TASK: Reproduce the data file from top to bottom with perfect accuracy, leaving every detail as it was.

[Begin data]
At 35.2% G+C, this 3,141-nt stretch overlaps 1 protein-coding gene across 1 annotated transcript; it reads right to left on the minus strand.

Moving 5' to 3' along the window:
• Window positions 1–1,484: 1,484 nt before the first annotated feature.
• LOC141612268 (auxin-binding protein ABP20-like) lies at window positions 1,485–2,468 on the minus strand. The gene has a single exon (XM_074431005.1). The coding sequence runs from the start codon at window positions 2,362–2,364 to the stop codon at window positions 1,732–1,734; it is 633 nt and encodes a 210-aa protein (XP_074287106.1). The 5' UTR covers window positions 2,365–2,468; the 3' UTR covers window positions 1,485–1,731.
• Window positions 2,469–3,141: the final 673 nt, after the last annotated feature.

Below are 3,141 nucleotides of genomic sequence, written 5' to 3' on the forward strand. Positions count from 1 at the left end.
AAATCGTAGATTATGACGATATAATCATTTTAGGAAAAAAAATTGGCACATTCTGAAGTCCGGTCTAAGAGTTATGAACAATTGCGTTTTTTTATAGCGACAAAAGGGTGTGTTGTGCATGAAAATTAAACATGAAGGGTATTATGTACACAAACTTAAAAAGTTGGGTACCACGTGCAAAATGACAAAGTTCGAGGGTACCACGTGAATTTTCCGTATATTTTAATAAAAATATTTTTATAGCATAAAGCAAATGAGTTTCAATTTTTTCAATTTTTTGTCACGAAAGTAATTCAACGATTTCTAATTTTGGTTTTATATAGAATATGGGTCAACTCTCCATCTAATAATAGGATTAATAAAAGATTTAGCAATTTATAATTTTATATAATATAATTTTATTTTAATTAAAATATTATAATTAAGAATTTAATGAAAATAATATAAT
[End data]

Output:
At 35.2% G+C, this 3,141-nt stretch overlaps 1 protein-coding gene across 1 annotated transcript; it reads right to left on the minus strand.

Moving 5' to 3' along the window:
• Window positions 1–1,484: 1,484 nt before the first annotated feature.
• LOC141612268 (auxin-binding protein ABP20-like) lies at window positions 1,485–2,468 on the minus strand. The gene has a single exon (XM_074431005.1). The coding sequence runs from the start codon at window positions 2,362–2,364 to the stop codon at window positions 1,732–1,734; it is 633 nt and encodes a 210-aa protein (XP_074287106.1). The 5' UTR covers window positions 2,365–2,468; the 3' UTR covers window positions 1,485–1,731.
• Window positions 2,469–3,141: the final 673 nt, after the last annotated feature.

Below are 3,141 nucleotides of genomic sequence, written 5' to 3' on the forward strand. Positions count from 1 at the left end.
AAATCGTAGATTATGACGATATAATCATTTTAGGAAAAAAAATTGGCACATTCTGAAGTCCGGTCTAAGAGTTATGAACAATTGCGTTTTTTTATAGCGACAAAAGGGTGTGTTGTGCATGAAAATTAAACATGAAGGGTATTATGTACACAAACTTAAAAAGTTGGGTACCACGTGCAAAATGACAAAGTTCGAGGGTACCACGTGAATTTTCCGTATATTTTAATAAAAATATTTTTATAGCATAAAGCAAATGAGTTTCAATTTTTTCAATTTTTTGTCACGAAAGTAATTCAACGATTTCTAATTTTGGTTTTATATAGAATATGGGTCAACTCTCCATCTAATAATAGGATTAATAAAAGATTTAGCAATTTATAATTTTATATAATATAATTTTATTTTAATTAAAATATTATAATTAAGAATTTAATGAAAATAATATAAT